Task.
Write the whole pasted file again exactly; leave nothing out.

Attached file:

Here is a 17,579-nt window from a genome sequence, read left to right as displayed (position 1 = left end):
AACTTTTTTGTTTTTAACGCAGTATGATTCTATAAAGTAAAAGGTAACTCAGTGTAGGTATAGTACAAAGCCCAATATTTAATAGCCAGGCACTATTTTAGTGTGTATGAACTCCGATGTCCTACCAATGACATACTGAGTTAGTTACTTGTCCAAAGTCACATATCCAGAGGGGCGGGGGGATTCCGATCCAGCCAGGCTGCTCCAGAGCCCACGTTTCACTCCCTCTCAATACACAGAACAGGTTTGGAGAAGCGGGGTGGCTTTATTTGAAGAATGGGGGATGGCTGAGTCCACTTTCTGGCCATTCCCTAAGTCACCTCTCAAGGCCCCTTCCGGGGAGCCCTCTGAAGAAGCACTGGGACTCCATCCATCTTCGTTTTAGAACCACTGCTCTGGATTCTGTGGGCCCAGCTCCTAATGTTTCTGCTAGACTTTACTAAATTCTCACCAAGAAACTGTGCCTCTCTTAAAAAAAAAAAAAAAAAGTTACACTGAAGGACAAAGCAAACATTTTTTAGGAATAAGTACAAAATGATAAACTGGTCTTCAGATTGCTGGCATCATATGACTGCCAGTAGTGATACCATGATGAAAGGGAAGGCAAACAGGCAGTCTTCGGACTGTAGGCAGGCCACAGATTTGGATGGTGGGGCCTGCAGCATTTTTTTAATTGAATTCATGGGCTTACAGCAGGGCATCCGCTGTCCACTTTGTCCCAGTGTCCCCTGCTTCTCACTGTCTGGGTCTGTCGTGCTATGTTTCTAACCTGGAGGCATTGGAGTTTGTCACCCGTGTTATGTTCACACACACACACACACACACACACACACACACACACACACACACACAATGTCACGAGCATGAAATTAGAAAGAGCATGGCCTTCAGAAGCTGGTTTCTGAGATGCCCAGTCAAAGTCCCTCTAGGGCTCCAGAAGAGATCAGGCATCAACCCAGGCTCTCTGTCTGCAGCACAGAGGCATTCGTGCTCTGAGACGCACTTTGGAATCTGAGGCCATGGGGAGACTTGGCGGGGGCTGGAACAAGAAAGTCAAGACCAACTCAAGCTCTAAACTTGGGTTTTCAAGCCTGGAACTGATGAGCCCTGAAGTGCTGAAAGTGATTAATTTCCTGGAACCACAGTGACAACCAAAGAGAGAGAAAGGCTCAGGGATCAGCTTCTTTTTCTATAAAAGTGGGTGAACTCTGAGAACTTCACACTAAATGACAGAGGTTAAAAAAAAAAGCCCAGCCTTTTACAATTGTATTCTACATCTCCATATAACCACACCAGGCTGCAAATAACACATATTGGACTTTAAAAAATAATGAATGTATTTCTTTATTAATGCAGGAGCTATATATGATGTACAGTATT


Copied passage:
Here is a 17,579-nt window from a genome sequence, read left to right as displayed (position 1 = left end):
AACTTTTTTGTTTTTAACGCAGTATGATTCTATAAAGTAAAAGGTAACTCAGTGTAGGTATAGTACAAAGCCCAATATTTAATAGCCAGGCACTATTTTAGTGTGTATGAACTCCGATGTCCTACCAATGACATACTGAGTTAGTTACTTGTCCAAAGTCACATATCCAGAGGGGCGGGGGGATTCCGATCCAGCCAGGCTGCTCCAGAGCCCACGTTTCACTCCCTCTCAATACACAGAACAGGTTTGGAGAAGCGGGGTGGCTTTATTTGAAGAATGGGGGATGGCTGAGTCCACTTTCTGGCCATTCCCTAAGTCACCTCTCAAGGCCCCTTCCGGGGAGCCCTCTGAAGAAGCACTGGGACTCCATCCATCTTCGTTTTAGAACCACTGCTCTGGATTCTGTGGGCCCAGCTCCTAATGTTTCTGCTAGACTTTACTAAATTCTCACCAAGAAACTGTGCCTCTCTTAAAAAAAAAAAAAAAAAGTTACACTGAAGGACAAAGCAAACATTTTTTAGGAATAAGTACAAAATGATAAACTGGTCTTCAGATTGCTGGCATCATATGACTGCCAGTAGTGATACCATGATGAAAGGGAAGGCAAACAGGCAGTCTTCGGACTGTAGGCAGGCCACAGATTTGGATGGTGGGGCCTGCAGCATTTTTTTAATTGAATTCATGGGCTTACAGCAGGGCATCCGCTGTCCACTTTGTCCCAGTGTCCCCTGCTTCTCACTGTCTGGGTCTGTCGTGCTATGTTTCTAACCTGGAGGCATTGGAGTTTGTCACCCGTGTTATGTTCACACACACACACACACACACACACACACACACACACACACACACACAATGTCACGAGCATGAAATTAGAAAGAGCATGGCCTTCAGAAGCTGGTTTCTGAGATGCCCAGTCAAAGTCCCTCTAGGGCTCCAGAAGAGATCAGGCATCAACCCAGGCTCTCTGTCTGCAGCACAGAGGCATTCGTGCTCTGAGACGCACTTTGGAATCTGAGGCCATGGGGAGACTTGGCGGGGGCTGGAACAAGAAAGTCAAGACCAACTCAAGCTCTAAACTTGGGTTTTCAAGCCTGGAACTGATGAGCCCTGAAGTGCTGAAAGTGATTAATTTCCTGGAACCACAGTGACAACCAAAGAGAGAGAAAGGCTCAGGGATCAGCTTCTTTTTCTATAAAAGTGGGTGAACTCTGAGAACTTCACACTAAATGACAGAGGTTAAAAAAAAAAGCCCAGCCTTTTACAATTGTATTCTACATCTCCATATAACCACACCAGGCTGCAAATAACACATATTGGACTTTAAAAAATAATGAATGTATTTCTTTATTAATGCAGGAGCTATATATGATGTACAGTATT